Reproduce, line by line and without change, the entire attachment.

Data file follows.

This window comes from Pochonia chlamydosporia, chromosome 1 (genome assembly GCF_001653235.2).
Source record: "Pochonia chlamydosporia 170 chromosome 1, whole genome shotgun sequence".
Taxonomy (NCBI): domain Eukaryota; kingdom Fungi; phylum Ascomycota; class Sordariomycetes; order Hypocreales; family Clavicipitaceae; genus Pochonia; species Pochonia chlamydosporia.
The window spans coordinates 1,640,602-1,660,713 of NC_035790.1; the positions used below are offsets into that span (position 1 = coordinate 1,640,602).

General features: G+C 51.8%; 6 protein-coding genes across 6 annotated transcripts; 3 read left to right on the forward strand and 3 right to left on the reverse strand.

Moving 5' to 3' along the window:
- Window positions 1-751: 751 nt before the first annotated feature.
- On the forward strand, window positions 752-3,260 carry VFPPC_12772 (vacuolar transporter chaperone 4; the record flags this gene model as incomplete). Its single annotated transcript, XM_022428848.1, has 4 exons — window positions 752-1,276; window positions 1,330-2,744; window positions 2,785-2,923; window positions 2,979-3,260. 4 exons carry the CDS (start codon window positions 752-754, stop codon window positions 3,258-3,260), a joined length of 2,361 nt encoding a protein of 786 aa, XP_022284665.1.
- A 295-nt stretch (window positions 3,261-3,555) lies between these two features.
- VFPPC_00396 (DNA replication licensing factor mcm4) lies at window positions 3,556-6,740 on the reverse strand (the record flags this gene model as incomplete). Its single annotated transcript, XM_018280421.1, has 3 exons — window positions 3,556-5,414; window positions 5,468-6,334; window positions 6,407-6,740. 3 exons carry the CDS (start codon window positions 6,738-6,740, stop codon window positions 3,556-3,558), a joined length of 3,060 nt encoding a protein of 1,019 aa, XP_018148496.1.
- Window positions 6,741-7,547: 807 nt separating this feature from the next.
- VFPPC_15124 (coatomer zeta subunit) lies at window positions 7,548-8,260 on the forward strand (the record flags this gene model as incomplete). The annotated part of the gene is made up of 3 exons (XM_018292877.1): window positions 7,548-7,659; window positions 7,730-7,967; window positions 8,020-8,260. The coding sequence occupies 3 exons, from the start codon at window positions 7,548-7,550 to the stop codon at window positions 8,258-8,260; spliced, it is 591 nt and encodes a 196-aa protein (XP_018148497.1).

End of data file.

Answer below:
This window comes from Pochonia chlamydosporia, chromosome 1 (genome assembly GCF_001653235.2).
Source record: "Pochonia chlamydosporia 170 chromosome 1, whole genome shotgun sequence".
Taxonomy (NCBI): domain Eukaryota; kingdom Fungi; phylum Ascomycota; class Sordariomycetes; order Hypocreales; family Clavicipitaceae; genus Pochonia; species Pochonia chlamydosporia.
The window spans coordinates 1,640,602-1,660,713 of NC_035790.1; the positions used below are offsets into that span (position 1 = coordinate 1,640,602).

General features: G+C 51.8%; 6 protein-coding genes across 6 annotated transcripts; 3 read left to right on the forward strand and 3 right to left on the reverse strand.

Moving 5' to 3' along the window:
- Window positions 1-751: 751 nt before the first annotated feature.
- On the forward strand, window positions 752-3,260 carry VFPPC_12772 (vacuolar transporter chaperone 4; the record flags this gene model as incomplete). Its single annotated transcript, XM_022428848.1, has 4 exons — window positions 752-1,276; window positions 1,330-2,744; window positions 2,785-2,923; window positions 2,979-3,260. 4 exons carry the CDS (start codon window positions 752-754, stop codon window positions 3,258-3,260), a joined length of 2,361 nt encoding a protein of 786 aa, XP_022284665.1.
- A 295-nt stretch (window positions 3,261-3,555) lies between these two features.
- VFPPC_00396 (DNA replication licensing factor mcm4) lies at window positions 3,556-6,740 on the reverse strand (the record flags this gene model as incomplete). Its single annotated transcript, XM_018280421.1, has 3 exons — window positions 3,556-5,414; window positions 5,468-6,334; window positions 6,407-6,740. 3 exons carry the CDS (start codon window positions 6,738-6,740, stop codon window positions 3,556-3,558), a joined length of 3,060 nt encoding a protein of 1,019 aa, XP_018148496.1.
- Window positions 6,741-7,547: 807 nt separating this feature from the next.
- VFPPC_15124 (coatomer zeta subunit) lies at window positions 7,548-8,260 on the forward strand (the record flags this gene model as incomplete). The annotated part of the gene is made up of 3 exons (XM_018292877.1): window positions 7,548-7,659; window positions 7,730-7,967; window positions 8,020-8,260. The coding sequence occupies 3 exons, from the start codon at window positions 7,548-7,550 to the stop codon at window positions 8,258-8,260; spliced, it is 591 nt and encodes a 196-aa protein (XP_018148497.1).